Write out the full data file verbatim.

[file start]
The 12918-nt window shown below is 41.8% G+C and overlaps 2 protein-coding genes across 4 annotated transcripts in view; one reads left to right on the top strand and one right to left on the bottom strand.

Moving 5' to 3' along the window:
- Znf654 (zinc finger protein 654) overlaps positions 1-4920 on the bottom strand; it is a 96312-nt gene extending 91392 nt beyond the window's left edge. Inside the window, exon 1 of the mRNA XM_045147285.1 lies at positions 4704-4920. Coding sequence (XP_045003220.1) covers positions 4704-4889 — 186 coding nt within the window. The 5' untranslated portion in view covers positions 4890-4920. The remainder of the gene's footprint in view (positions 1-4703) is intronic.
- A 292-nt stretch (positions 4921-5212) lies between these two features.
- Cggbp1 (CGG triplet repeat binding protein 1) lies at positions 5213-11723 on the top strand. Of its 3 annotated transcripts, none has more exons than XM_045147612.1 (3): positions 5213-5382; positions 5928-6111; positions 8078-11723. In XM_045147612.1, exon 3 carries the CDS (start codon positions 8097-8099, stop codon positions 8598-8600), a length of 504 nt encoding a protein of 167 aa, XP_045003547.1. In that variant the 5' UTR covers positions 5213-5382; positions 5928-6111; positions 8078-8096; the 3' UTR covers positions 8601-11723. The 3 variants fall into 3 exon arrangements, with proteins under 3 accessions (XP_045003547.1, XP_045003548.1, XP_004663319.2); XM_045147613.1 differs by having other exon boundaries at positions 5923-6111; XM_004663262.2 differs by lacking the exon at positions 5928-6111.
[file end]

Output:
The 12918-nt window shown below is 41.8% G+C and overlaps 2 protein-coding genes across 4 annotated transcripts in view; one reads left to right on the top strand and one right to left on the bottom strand.

Moving 5' to 3' along the window:
- Znf654 (zinc finger protein 654) overlaps positions 1-4920 on the bottom strand; it is a 96312-nt gene extending 91392 nt beyond the window's left edge. Inside the window, exon 1 of the mRNA XM_045147285.1 lies at positions 4704-4920. Coding sequence (XP_045003220.1) covers positions 4704-4889 — 186 coding nt within the window. The 5' untranslated portion in view covers positions 4890-4920. The remainder of the gene's footprint in view (positions 1-4703) is intronic.
- A 292-nt stretch (positions 4921-5212) lies between these two features.
- Cggbp1 (CGG triplet repeat binding protein 1) lies at positions 5213-11723 on the top strand. Of its 3 annotated transcripts, none has more exons than XM_045147612.1 (3): positions 5213-5382; positions 5928-6111; positions 8078-11723. In XM_045147612.1, exon 3 carries the CDS (start codon positions 8097-8099, stop codon positions 8598-8600), a length of 504 nt encoding a protein of 167 aa, XP_045003547.1. In that variant the 5' UTR covers positions 5213-5382; positions 5928-6111; positions 8078-8096; the 3' UTR covers positions 8601-11723. The 3 variants fall into 3 exon arrangements, with proteins under 3 accessions (XP_045003547.1, XP_045003548.1, XP_004663319.2); XM_045147613.1 differs by having other exon boundaries at positions 5923-6111; XM_004663262.2 differs by lacking the exon at positions 5928-6111.